Once Registered:

  • The applicant will receive a VAT number from Revenue.
  • They should start issuing VAT invoices with their VAT number.
  • They must charge VAT at the appropriate rates on their taxable sales.

Ongoing Obligations:

  • File VAT Returns: Regularly, according to the periods assigned by Revenue, which could be bi-monthly, quarterly, or annually.
  • Record Keeping: Maintain accurate and up-to-date records of all VAT-related transactions.

Note: Even if the applicant has no VAT to pay or reclaim, they must still file a return.

Helpful Reminders:

  • Sign up for eReminder notifications through ROS to keep track of VAT return deadlines.
  • Consider using the Direct Debit scheme for ease of payments.

Applicants should also be aware that once they receive their VAT number, Revenue will check their compliance. Hence, maintaining transparency and accuracy in VAT-related affairs is crucial.

Benefits of VAT Registration

Registering for VAT (Value-Added Tax) in Ireland offers several advantages for small and large businesses. One of the fundamental benefits is the professional image it provides. When a company is VAT registered, it can foster a sense of trust and credibility with suppliers and clients. They often perceive the business as financially stable and well-established, which can be particularly beneficial for new businesses trying to establish themselves in the market.

A VAT-registered business can also reclaim the VAT they’ve paid on goods and services purchased for their business. This can include everything from office supplies to business-related equipment. However, remember that you can only reclaim VAT if it directly relates to the sale of your own VAT-taxable goods and services.

Here are the key benefits outlined:

  • Credibility: Businesses are often perceived as more reputable if VAT registered.
  • VAT Reclaim: Businesses can deduct the VAT paid on eligible business expenses from the VAT they charge to customers.
  • Pricing Strategy: VAT registration allows for more flexible pricing strategies. Prices can be set to reflect VAT inclusion, which might appeal more to B2B transactions.
  • Access to VAT Refunds: Certain businesses, especially export-oriented ones, might be eligible for VAT refunds, leading to potential savings.

Small businesses also have a special scheme called the VAT Cash Accounting Scheme. This scheme allows them to account for VAT based on cash received and paid, which can help with cash flow management.

VAT Rates in Ireland

The standard Value-Added Tax (VAT) rate is 23% as of current records. This applies to most goods and services, ensuring consumers understand the likely charge added to their purchases. However, certain items benefit from special VAT treatment under Irish tax law, such as reduced rates and zero rates.

The reduced VAT rates are segmented as follows:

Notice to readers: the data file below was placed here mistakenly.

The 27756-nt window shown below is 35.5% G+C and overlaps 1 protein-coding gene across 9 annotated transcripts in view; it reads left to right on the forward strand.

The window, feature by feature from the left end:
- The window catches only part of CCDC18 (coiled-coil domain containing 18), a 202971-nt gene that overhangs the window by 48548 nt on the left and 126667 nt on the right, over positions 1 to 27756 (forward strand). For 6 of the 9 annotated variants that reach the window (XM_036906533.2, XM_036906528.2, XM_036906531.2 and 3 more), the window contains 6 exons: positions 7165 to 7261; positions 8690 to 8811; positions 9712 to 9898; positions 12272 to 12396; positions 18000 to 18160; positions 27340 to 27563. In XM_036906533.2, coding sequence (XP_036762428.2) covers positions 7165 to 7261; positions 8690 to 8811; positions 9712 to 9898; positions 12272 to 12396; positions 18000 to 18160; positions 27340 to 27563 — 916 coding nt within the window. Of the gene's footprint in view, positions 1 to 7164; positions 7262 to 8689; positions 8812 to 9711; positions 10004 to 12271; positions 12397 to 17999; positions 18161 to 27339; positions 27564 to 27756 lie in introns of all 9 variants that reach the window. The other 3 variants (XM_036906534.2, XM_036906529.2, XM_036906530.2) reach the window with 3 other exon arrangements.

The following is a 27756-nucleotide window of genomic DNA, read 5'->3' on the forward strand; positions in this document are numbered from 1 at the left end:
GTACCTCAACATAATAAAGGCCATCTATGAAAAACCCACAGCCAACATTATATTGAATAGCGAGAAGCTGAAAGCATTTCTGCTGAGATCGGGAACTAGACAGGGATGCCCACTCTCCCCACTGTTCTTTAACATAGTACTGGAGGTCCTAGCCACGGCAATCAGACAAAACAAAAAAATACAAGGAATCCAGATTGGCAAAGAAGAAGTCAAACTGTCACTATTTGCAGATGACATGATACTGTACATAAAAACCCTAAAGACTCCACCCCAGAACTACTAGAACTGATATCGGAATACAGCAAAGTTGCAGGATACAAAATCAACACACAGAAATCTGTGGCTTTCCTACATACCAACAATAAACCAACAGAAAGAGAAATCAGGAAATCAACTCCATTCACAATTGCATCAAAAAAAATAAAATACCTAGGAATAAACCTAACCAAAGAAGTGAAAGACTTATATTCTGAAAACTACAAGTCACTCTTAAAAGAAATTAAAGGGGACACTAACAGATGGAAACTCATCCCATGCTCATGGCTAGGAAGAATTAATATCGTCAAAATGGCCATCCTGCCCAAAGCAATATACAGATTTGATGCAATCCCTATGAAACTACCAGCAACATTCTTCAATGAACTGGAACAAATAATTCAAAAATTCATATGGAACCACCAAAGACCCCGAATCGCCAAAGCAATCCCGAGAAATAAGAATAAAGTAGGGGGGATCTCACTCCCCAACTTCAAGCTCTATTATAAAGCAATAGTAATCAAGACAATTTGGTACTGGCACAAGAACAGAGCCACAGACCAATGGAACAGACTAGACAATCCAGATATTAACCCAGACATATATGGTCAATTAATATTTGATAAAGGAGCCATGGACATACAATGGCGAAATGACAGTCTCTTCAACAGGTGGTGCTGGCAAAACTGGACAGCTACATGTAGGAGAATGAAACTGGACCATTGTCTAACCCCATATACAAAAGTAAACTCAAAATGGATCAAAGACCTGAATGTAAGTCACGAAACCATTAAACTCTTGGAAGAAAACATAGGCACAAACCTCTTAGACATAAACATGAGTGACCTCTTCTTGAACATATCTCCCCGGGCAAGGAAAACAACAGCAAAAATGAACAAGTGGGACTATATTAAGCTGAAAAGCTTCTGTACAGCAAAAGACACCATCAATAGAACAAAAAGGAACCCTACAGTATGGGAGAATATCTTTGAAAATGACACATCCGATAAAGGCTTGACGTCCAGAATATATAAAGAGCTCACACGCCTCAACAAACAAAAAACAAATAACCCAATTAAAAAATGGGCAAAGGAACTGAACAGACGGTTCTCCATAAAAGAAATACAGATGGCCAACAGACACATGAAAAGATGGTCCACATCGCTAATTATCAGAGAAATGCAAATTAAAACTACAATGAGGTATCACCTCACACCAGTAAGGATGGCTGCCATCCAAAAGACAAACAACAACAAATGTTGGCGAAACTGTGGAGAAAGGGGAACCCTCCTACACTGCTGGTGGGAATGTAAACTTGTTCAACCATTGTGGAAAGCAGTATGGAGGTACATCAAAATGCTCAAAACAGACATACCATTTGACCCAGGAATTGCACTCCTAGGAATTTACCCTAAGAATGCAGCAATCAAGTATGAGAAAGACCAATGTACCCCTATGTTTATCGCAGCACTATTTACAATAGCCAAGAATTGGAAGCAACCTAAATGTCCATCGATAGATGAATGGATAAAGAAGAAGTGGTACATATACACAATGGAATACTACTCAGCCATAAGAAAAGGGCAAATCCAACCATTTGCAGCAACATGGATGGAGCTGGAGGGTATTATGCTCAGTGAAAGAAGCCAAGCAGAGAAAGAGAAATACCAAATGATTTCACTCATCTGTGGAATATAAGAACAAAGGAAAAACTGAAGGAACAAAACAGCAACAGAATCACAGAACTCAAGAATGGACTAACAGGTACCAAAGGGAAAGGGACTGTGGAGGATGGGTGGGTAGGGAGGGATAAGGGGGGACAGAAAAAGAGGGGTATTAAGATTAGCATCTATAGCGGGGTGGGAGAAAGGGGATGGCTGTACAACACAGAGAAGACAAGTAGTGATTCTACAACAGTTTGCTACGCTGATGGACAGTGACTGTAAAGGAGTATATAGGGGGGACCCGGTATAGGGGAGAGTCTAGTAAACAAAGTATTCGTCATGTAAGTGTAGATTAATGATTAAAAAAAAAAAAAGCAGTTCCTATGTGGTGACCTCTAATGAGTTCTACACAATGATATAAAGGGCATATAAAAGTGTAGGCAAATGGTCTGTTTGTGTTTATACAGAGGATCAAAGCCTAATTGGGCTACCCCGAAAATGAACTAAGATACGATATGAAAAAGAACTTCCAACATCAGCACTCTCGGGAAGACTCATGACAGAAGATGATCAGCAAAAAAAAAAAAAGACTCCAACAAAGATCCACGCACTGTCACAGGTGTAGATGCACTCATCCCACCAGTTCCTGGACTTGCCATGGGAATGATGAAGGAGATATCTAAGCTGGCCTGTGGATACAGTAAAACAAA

• 13.5%: This rate covers items such as fuel, electricity, certain construction services, and veterinary fees.
  • 9%: A special reduced rate for tourist-related activities and certain publications.
  • 4.8%: This rate is specifically for agriculture and livestock.

Furthermore, a 0% rate applies to essential goods and services. Below is a list of items that fall under this category:

  • Books and educational materials
  • Children’s clothing
  • Food and drink (excluding alcohol, sweets, and certain beverages)

Businesses must recognise which VAT rate applies to their products or services. Compliance with the correct VAT rate is essential—any error can result in legal issues and financial penalties.

Businesses must charge the identified VAT rate and remit it to the Revenue Commissioners. The process of VAT collection and remittance forms an integral aspect of the Irish fiscal landscape, supporting public expenditure and services.

Recording VAT

Once a business is registered for VAT in Ireland, they must maintain accurate records of all VAT-related transactions. These records are the foundation for completing VAT returns, which must be submitted to the Revenue Commissioners.

VAT Sales and Purchases:

  • Sales Invoices: Businesses should record all sales invoices issued, ensuring that each includes the VAT rate applied and the total VAT amount charged.
  • Purchase Invoices: For purchases, all supplier invoices should be kept on file with clear indications of the VAT paid.

VAT Account: A VAT account is a summary of the VAT due on sales (output VAT) and the VAT reclaimable on purchases (input VAT). Businesses should:

  • Clearly separate the output and input VAT in their records.
  • Regularly update their VAT account to reflect current transactions.

Record Keeping:

  • All records must be kept for at least 6 years.
  • Maintain digital or physical copies of all VAT invoices and receipts.
  • Ensure that all records are easily accessible for potential audits.


  • VAT Return Forms: Businesses must periodically complete VAT3 return forms, summarising their output and input VAT.
  • Electronic Records: Businesses can use Revenues’ Online Service (ROS) to manage VAT records and submit returns electronically.